We got No. 101 out of approximately 130 attendees, a small number for such a huge online response. We're sure nerves and insecurity kept a few out of the running. Passing out the numbers was none other than our girl-crush and Dita's Copper Coupe cast member Ginger Valentine. Leading the audition and teaching choreography was Miss Donna Hood (Tease, If You Please!), who did an amazing job keeping the performers at ease with enthusiastic words and genuine smiles.

As we entered the famed ballroom, there was Dita herself, sitting perfectly poised in the front. As we soon found out, Von Follies is her latest venture into vaudeville-style entertainment at the Roosevelt Theater, inside the hotel.

After a short “walking” choreo lesson that included a little shake and shimmy, we were encouraged to relax but also throw in any extras we might have at the end to showcase personality. We were impressed by an alluring male dancer with shocking red hair and posture that could cut ice. Dita seemed impressed as well, as her eyes and smile followed him, and every other male in attendance. Boylesque is always fun to watch, and Von Teese has incorporated it into her past productions.

Waiting for a chance to shine at the Roosevelt; Credit: Vanessa Burgundy

Waiting for a chance to shine at the Roosevelt; Credit: Vanessa Burgundy

Local burlesque ladies who made the cut included Jessabelle Thunder and Egypt Blaque Knyle. There were also a handful of plus-sized powerhouses with prowess, and a few of the technically trained gals whose high kicks made our eyelashes flutter. Twenty dancers were chosen, but even the 100-plus who weren't seemed happy for the experience. It was the least “Hollywood” audition we've ever been to. And though we weren't among the chosen, we're excited to see the show, as it will surely be another example of burlesque at its best.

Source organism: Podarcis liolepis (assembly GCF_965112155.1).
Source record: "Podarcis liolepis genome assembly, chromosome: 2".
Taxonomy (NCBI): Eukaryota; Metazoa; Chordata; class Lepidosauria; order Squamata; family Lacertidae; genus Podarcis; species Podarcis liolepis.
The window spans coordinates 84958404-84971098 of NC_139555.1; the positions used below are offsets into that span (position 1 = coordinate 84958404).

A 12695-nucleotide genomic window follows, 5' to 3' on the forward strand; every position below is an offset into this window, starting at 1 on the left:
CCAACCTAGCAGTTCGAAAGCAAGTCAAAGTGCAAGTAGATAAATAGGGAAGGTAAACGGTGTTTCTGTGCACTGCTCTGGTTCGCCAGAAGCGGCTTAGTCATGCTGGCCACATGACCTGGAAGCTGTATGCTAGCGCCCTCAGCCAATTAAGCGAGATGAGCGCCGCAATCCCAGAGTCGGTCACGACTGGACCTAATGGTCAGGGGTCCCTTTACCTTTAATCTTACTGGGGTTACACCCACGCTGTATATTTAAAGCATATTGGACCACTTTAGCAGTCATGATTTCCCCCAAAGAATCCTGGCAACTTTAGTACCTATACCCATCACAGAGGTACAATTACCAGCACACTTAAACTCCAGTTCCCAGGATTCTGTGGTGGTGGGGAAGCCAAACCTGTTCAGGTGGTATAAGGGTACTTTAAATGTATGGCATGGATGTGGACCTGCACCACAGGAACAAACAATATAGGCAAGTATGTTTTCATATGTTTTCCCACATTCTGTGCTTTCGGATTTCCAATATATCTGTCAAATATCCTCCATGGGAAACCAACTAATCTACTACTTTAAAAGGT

We wanted to know more, so we contacted Von Teese the next day, asking about her vision for the project and why she chose to cast it the way she did. “I was surprised at the massive turnout we had with such short notice. I didn't expect it, because I only sent the call out to my social media followers rather than to the dance agencies,” she said via email. “I was happy to see professional dancers, established burlesque performers and non-dancers that just have fantastic presence because that's one of the most valuable assets a performer can have, that can't always be taught. It meant a lot to me to see burlesque dancers that are already stars in their own right coming out to do the choreography for us as well.

“The energy in the room was quite something,” she continued. “We let everyone stay even if they were cut, because we wanted everyone to feel included and welcome, regardless of whether we chose them in the end or not. I always remember going to ballet auditions and trying things that were beyond my ability, and wishing I could stay and watch to see what I could maybe be doing better, so we wanted to let dancers stay and watch, and they were all cheering for each other, which I loved. It was hard not to become emotional about it. Honestly, it's one of the things I am most proud of in my career is bringing people together whether it's as performers or as audience members. Burlesque has become a place of acceptance and inspiration for people, and that's what keeps me going.”

Promo for Von Follies; Credit: Courtesy Dita Von Teese

Promo for Von Follies; Credit: Courtesy Dita Von Teese

Although we didn't make the final cut, we still felt more than accomplished. The supportive energy in the room was nothing short of overwhelming, and being able to perform in front of the world's biggest burlesque superstar put an extra sparkle in our step that will remain wherever we perform next. Burlesque celebrates artists. Not a body type, not a gender, but art. This was clear in Dita's vision, and it's how most of us in this sexy world feel about entertaining.

You can see what came out of this unforgettable day at an intimate one-night-only show and party on Saturday, Sept. 15. Von Teese said she hopes to do something similar on a weekly basis in 2019, after her European tour dubbed The Art of the Teese. She's also working on another large-scale show in one of the historic downtown theaters for New Year's Eve.

Dita Von Teese Presents: The Von Follies at the Roosevelt Hotel, 7000 Hollywood Blvd. Sat., Sept. 15, 8 p.m. More info at

Vanessa Burgundy produces and performs the burlesque shows at the Mondo Hollywood Festival at Union, 4067 W. Pico Blvd.; Sun., Sept. 2. More info at